Shipleys LLP

Chartered Accountants and Professional Business Advisers

You’re exempt from capital gains tax on the sale of your only or main home. But if you have more than one residence – and this can include a property that you use but don’t own – action is needed to ensure you aren’t hit with an unexpected and substantial tax bill.

There is no capital gains tax (CGT) chargeable on a gain realised on the sale (disposal) of a property that has been your only or main home throughout the period of ownership. This is as long as the property, together with its garden, does not exceed half a hectare – or a greater area if “required for the reasonable enjoyment of the dwelling-house as a residence, having regard to its size and character”.

Married couples and those in a civil partnership (if not separated) must have the same main residence.

Non-residents

A dwelling in the UK does not qualify for main residence exemption for a tax year for a non-resident (non-residents are now subject to CGT on gains since 5 April 2015 on disposal of UK residential property) unless they occupy a dwelling house in the UK for at least 90 days in the tax year. A similar rule applies to UK residents in connection with a property overseas.

‘Flipping’

If you have more than one residence you can elect which is your main residence within two years of acquiring your additional home. Otherwise, HMRC will treat it as a matter of fact and deem your main residence to be where you spend most of your time. For example, if you live in a rented flat during the week, it would be important to elect that your weekend cottage (that you own) is treated as your main residence. You can subsequently change your election, with up to two years’ retrospective effect. This is known as ‘flipping’, made infamous by a number of MPs.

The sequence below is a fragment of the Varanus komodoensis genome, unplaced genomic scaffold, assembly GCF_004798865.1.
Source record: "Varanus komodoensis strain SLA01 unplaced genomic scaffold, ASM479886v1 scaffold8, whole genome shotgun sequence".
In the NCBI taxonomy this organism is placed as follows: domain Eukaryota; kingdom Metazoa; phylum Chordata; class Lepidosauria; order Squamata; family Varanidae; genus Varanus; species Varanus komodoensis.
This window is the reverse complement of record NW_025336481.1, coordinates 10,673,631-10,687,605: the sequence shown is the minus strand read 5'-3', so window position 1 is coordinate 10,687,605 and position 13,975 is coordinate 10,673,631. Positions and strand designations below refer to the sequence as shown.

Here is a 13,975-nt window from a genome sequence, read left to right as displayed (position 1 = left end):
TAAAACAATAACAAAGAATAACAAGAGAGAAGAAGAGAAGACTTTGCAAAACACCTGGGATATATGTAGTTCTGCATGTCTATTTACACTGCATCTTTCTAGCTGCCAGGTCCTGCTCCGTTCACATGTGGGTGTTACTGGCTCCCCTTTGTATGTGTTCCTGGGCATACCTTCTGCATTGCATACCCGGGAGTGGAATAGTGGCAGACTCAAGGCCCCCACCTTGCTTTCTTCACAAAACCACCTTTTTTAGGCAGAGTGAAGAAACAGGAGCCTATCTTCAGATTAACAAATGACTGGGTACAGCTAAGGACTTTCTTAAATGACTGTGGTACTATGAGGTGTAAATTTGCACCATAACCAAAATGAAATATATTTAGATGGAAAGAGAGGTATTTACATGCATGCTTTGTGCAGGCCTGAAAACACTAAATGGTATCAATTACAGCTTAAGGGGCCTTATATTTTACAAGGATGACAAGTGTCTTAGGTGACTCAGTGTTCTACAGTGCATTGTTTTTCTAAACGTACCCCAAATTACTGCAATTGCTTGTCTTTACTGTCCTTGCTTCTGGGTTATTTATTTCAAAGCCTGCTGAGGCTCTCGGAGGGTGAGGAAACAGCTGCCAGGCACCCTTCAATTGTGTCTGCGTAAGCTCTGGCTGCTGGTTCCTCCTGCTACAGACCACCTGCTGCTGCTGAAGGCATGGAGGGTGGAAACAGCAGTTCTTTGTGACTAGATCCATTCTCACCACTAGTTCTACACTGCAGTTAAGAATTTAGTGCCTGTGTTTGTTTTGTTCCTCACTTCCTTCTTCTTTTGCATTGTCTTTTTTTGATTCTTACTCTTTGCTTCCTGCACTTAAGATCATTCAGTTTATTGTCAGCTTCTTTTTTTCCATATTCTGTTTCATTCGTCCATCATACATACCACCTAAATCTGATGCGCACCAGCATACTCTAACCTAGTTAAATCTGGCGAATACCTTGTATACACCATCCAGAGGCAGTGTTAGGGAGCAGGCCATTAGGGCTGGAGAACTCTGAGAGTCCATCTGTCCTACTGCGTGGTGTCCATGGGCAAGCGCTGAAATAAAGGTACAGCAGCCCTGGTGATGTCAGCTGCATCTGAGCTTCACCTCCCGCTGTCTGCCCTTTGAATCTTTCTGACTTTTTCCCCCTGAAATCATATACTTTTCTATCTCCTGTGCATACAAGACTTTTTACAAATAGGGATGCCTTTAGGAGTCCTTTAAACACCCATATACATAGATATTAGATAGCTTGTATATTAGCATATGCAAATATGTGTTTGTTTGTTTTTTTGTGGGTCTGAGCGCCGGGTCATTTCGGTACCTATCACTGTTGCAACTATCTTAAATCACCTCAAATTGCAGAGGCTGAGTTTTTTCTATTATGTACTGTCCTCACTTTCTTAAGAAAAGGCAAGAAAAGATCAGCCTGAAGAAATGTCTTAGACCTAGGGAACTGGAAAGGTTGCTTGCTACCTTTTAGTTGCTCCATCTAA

Exemption periods

The exempt gain is related to the length of time your property is occupied as your main residence, but always includes the last 18 months regardless of actual occupation, compared with the total length of ownership after 31 March 1982 (or 5 April 2015 in the case of a non-resident).

If there’s a delay before you use the property as your only or main residence, that initial period is counted as a period of occupation, normally for up to a year but in certain circumstances up to a maximum of two years. With some exceptions, if you live elsewhere for a period in ‘job related’ living accommodation, this will also count as a period of occupation.

The final 18 months is increased to 36 months if the property is disposed of by someone who is (or whose spouse or civil partner is) a disabled person or long-term resident in a care home.

The exempt period of occupation is also increased if you have worked overseas, subject to certain constraints, and provided the property was your main residence before leaving the UK and, in most cases, that you resume living there on your return.

Furthermore, there is an additional exemption to cover periods you have let the property, of up to the lower of the main residence exemption and £40,000.

Careful planning can maximise the value of the exemption and significantly reduce or eliminate what can otherwise be substantial tax liabilities, now that the usual capital gains tax rate on gains on disposal of residential property is 28%.

Specific advice should be obtained before taking action, or refraining from taking action, in relation to the above.